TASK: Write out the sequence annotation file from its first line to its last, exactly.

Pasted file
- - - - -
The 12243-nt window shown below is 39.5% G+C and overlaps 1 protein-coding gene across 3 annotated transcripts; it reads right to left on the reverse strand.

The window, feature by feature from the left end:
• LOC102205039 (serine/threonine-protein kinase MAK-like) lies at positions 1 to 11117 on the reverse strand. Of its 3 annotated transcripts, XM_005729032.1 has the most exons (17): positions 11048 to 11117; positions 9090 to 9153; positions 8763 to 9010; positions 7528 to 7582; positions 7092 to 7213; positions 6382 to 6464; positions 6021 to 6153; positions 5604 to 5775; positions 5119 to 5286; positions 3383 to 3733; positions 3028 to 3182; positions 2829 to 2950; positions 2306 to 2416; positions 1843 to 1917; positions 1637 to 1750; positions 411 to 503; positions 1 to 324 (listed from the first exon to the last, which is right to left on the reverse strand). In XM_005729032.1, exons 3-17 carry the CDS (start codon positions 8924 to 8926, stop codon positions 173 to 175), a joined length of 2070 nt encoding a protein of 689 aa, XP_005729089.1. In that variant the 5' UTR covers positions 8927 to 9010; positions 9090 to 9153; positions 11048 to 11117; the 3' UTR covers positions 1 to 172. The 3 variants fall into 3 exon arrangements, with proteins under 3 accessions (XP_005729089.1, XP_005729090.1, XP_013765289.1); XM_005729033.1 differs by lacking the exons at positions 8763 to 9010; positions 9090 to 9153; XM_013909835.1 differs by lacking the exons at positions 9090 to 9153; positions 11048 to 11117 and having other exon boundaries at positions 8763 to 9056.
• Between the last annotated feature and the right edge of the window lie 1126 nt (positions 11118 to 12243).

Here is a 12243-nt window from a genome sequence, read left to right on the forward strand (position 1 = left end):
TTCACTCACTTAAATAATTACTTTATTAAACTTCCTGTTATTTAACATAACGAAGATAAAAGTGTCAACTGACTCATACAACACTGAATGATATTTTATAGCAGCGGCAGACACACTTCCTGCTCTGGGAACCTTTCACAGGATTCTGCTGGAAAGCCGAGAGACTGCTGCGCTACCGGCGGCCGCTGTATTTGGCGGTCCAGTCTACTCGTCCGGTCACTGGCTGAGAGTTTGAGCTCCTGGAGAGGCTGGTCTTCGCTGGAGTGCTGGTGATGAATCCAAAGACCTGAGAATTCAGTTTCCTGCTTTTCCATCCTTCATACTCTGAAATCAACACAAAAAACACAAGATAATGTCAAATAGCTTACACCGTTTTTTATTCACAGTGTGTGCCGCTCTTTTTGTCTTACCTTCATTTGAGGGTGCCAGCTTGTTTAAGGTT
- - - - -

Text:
The 12243-nt window shown below is 39.5% G+C and overlaps 1 protein-coding gene across 3 annotated transcripts; it reads right to left on the reverse strand.

The window, feature by feature from the left end:
• LOC102205039 (serine/threonine-protein kinase MAK-like) lies at positions 1 to 11117 on the reverse strand. Of its 3 annotated transcripts, XM_005729032.1 has the most exons (17): positions 11048 to 11117; positions 9090 to 9153; positions 8763 to 9010; positions 7528 to 7582; positions 7092 to 7213; positions 6382 to 6464; positions 6021 to 6153; positions 5604 to 5775; positions 5119 to 5286; positions 3383 to 3733; positions 3028 to 3182; positions 2829 to 2950; positions 2306 to 2416; positions 1843 to 1917; positions 1637 to 1750; positions 411 to 503; positions 1 to 324 (listed from the first exon to the last, which is right to left on the reverse strand). In XM_005729032.1, exons 3-17 carry the CDS (start codon positions 8924 to 8926, stop codon positions 173 to 175), a joined length of 2070 nt encoding a protein of 689 aa, XP_005729089.1. In that variant the 5' UTR covers positions 8927 to 9010; positions 9090 to 9153; positions 11048 to 11117; the 3' UTR covers positions 1 to 172. The 3 variants fall into 3 exon arrangements, with proteins under 3 accessions (XP_005729089.1, XP_005729090.1, XP_013765289.1); XM_005729033.1 differs by lacking the exons at positions 8763 to 9010; positions 9090 to 9153; XM_013909835.1 differs by lacking the exons at positions 9090 to 9153; positions 11048 to 11117 and having other exon boundaries at positions 8763 to 9056.
• Between the last annotated feature and the right edge of the window lie 1126 nt (positions 11118 to 12243).

Here is a 12243-nt window from a genome sequence, read left to right on the forward strand (position 1 = left end):
TTCACTCACTTAAATAATTACTTTATTAAACTTCCTGTTATTTAACATAACGAAGATAAAAGTGTCAACTGACTCATACAACACTGAATGATATTTTATAGCAGCGGCAGACACACTTCCTGCTCTGGGAACCTTTCACAGGATTCTGCTGGAAAGCCGAGAGACTGCTGCGCTACCGGCGGCCGCTGTATTTGGCGGTCCAGTCTACTCGTCCGGTCACTGGCTGAGAGTTTGAGCTCCTGGAGAGGCTGGTCTTCGCTGGAGTGCTGGTGATGAATCCAAAGACCTGAGAATTCAGTTTCCTGCTTTTCCATCCTTCATACTCTGAAATCAACACAAAAAACACAAGATAATGTCAAATAGCTTACACCGTTTTTTATTCACAGTGTGTGCCGCTCTTTTTGTCTTACCTTCATTTGAGGGTGCCAGCTTGTTTAAGGTT